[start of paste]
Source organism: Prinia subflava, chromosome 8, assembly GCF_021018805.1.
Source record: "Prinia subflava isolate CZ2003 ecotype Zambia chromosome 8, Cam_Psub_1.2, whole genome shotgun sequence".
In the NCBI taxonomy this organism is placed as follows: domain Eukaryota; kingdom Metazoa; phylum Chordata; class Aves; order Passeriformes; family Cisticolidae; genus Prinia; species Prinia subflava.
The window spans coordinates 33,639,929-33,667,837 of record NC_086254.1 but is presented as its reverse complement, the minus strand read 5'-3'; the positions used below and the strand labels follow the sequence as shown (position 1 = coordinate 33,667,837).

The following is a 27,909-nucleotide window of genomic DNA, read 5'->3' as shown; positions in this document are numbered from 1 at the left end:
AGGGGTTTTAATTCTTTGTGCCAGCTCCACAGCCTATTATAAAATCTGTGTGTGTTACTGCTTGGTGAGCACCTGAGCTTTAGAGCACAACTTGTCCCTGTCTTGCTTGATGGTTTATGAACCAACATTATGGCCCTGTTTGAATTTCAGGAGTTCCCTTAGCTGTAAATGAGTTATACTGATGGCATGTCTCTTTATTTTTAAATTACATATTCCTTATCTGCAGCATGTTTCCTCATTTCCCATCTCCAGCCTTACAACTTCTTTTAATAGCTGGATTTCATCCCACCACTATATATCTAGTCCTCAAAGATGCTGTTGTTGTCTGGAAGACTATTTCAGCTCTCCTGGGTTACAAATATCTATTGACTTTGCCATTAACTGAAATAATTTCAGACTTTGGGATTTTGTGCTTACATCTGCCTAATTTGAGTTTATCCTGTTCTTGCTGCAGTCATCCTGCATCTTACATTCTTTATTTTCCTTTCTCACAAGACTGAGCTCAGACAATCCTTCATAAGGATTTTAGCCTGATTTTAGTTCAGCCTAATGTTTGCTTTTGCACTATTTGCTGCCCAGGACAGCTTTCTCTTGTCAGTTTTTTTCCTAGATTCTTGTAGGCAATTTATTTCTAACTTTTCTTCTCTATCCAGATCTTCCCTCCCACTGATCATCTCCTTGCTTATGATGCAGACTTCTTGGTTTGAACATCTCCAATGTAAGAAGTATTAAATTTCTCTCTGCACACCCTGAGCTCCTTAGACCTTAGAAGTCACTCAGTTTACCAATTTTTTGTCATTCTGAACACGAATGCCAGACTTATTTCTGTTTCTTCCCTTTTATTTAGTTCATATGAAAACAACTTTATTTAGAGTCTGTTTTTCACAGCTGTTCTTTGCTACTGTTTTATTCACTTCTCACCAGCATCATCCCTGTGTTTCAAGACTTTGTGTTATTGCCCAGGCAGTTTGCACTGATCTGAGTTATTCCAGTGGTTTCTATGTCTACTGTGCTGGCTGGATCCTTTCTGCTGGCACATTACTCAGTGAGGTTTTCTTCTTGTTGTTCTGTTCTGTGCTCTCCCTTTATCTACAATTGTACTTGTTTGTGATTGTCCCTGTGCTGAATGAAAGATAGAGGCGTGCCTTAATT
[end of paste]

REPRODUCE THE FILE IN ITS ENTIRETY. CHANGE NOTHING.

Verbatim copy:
Source organism: Prinia subflava, chromosome 8, assembly GCF_021018805.1.
Source record: "Prinia subflava isolate CZ2003 ecotype Zambia chromosome 8, Cam_Psub_1.2, whole genome shotgun sequence".
In the NCBI taxonomy this organism is placed as follows: domain Eukaryota; kingdom Metazoa; phylum Chordata; class Aves; order Passeriformes; family Cisticolidae; genus Prinia; species Prinia subflava.
The window spans coordinates 33,639,929-33,667,837 of record NC_086254.1 but is presented as its reverse complement, the minus strand read 5'-3'; the positions used below and the strand labels follow the sequence as shown (position 1 = coordinate 33,667,837).

The following is a 27,909-nucleotide window of genomic DNA, read 5'->3' as shown; positions in this document are numbered from 1 at the left end:
AGGGGTTTTAATTCTTTGTGCCAGCTCCACAGCCTATTATAAAATCTGTGTGTGTTACTGCTTGGTGAGCACCTGAGCTTTAGAGCACAACTTGTCCCTGTCTTGCTTGATGGTTTATGAACCAACATTATGGCCCTGTTTGAATTTCAGGAGTTCCCTTAGCTGTAAATGAGTTATACTGATGGCATGTCTCTTTATTTTTAAATTACATATTCCTTATCTGCAGCATGTTTCCTCATTTCCCATCTCCAGCCTTACAACTTCTTTTAATAGCTGGATTTCATCCCACCACTATATATCTAGTCCTCAAAGATGCTGTTGTTGTCTGGAAGACTATTTCAGCTCTCCTGGGTTACAAATATCTATTGACTTTGCCATTAACTGAAATAATTTCAGACTTTGGGATTTTGTGCTTACATCTGCCTAATTTGAGTTTATCCTGTTCTTGCTGCAGTCATCCTGCATCTTACATTCTTTATTTTCCTTTCTCACAAGACTGAGCTCAGACAATCCTTCATAAGGATTTTAGCCTGATTTTAGTTCAGCCTAATGTTTGCTTTTGCACTATTTGCTGCCCAGGACAGCTTTCTCTTGTCAGTTTTTTTCCTAGATTCTTGTAGGCAATTTATTTCTAACTTTTCTTCTCTATCCAGATCTTCCCTCCCACTGATCATCTCCTTGCTTATGATGCAGACTTCTTGGTTTGAACATCTCCAATGTAAGAAGTATTAAATTTCTCTCTGCACACCCTGAGCTCCTTAGACCTTAGAAGTCACTCAGTTTACCAATTTTTTGTCATTCTGAACACGAATGCCAGACTTATTTCTGTTTCTTCCCTTTTATTTAGTTCATATGAAAACAACTTTATTTAGAGTCTGTTTTTCACAGCTGTTCTTTGCTACTGTTTTATTCACTTCTCACCAGCATCATCCCTGTGTTTCAAGACTTTGTGTTATTGCCCAGGCAGTTTGCACTGATCTGAGTTATTCCAGTGGTTTCTATGTCTACTGTGCTGGCTGGATCCTTTCTGCTGGCACATTACTCAGTGAGGTTTTCTTCTTGTTGTTCTGTTCTGTGCTCTCCCTTTATCTACAATTGTACTTGTTTGTGATTGTCCCTGTGCTGAATGAAAGATAGAGGCGTGCCTTAATT